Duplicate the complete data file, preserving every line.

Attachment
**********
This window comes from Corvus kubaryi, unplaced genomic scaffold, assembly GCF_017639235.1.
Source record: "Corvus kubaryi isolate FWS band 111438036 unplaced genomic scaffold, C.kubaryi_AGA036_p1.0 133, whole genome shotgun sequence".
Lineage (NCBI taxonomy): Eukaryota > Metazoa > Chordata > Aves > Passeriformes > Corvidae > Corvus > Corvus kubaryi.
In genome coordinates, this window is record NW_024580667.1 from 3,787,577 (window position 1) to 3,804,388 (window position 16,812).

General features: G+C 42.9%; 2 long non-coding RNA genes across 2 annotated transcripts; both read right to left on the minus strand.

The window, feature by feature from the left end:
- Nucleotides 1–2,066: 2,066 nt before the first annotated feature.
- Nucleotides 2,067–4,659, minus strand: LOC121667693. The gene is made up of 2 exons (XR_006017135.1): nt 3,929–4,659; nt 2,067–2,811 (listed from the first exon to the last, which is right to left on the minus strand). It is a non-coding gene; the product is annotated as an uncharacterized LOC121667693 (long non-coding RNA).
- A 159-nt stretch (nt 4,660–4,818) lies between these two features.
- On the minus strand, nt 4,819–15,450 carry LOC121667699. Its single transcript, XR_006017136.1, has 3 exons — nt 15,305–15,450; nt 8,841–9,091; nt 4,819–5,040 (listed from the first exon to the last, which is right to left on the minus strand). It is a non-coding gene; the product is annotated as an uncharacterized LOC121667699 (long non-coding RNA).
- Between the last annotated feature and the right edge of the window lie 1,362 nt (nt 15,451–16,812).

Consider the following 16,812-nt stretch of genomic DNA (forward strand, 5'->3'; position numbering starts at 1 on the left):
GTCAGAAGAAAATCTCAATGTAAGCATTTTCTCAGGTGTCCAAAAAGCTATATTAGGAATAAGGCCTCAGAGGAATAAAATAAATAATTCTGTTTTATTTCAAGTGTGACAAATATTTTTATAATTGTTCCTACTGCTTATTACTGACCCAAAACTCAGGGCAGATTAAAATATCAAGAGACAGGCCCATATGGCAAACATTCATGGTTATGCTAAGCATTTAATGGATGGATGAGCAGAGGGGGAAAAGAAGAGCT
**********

This window comes from Corvus kubaryi, unplaced genomic scaffold, assembly GCF_017639235.1.
Source record: "Corvus kubaryi isolate FWS band 111438036 unplaced genomic scaffold, C.kubaryi_AGA036_p1.0 133, whole genome shotgun sequence".
Lineage (NCBI taxonomy): Eukaryota > Metazoa > Chordata > Aves > Passeriformes > Corvidae > Corvus > Corvus kubaryi.
In genome coordinates, this window is record NW_024580667.1 from 3,787,577 (window position 1) to 3,804,388 (window position 16,812).

General features: G+C 42.9%; 2 long non-coding RNA genes across 2 annotated transcripts; both read right to left on the minus strand.

The window, feature by feature from the left end:
- Nucleotides 1–2,066: 2,066 nt before the first annotated feature.
- Nucleotides 2,067–4,659, minus strand: LOC121667693. The gene is made up of 2 exons (XR_006017135.1): nt 3,929–4,659; nt 2,067–2,811 (listed from the first exon to the last, which is right to left on the minus strand). It is a non-coding gene; the product is annotated as an uncharacterized LOC121667693 (long non-coding RNA).
- A 159-nt stretch (nt 4,660–4,818) lies between these two features.
- On the minus strand, nt 4,819–15,450 carry LOC121667699. Its single transcript, XR_006017136.1, has 3 exons — nt 15,305–15,450; nt 8,841–9,091; nt 4,819–5,040 (listed from the first exon to the last, which is right to left on the minus strand). It is a non-coding gene; the product is annotated as an uncharacterized LOC121667699 (long non-coding RNA).
- Between the last annotated feature and the right edge of the window lie 1,362 nt (nt 15,451–16,812).

Consider the following 16,812-nt stretch of genomic DNA (forward strand, 5'->3'; position numbering starts at 1 on the left):
GTCAGAAGAAAATCTCAATGTAAGCATTTTCTCAGGTGTCCAAAAAGCTATATTAGGAATAAGGCCTCAGAGGAATAAAATAAATAATTCTGTTTTATTTCAAGTGTGACAAATATTTTTATAATTGTTCCTACTGCTTATTACTGACCCAAAACTCAGGGCAGATTAAAATATCAAGAGACAGGCCCATATGGCAAACATTCATGGTTATGCTAAGCATTTAATGGATGGATGAGCAGAGGGGGAAAAGAAGAGCT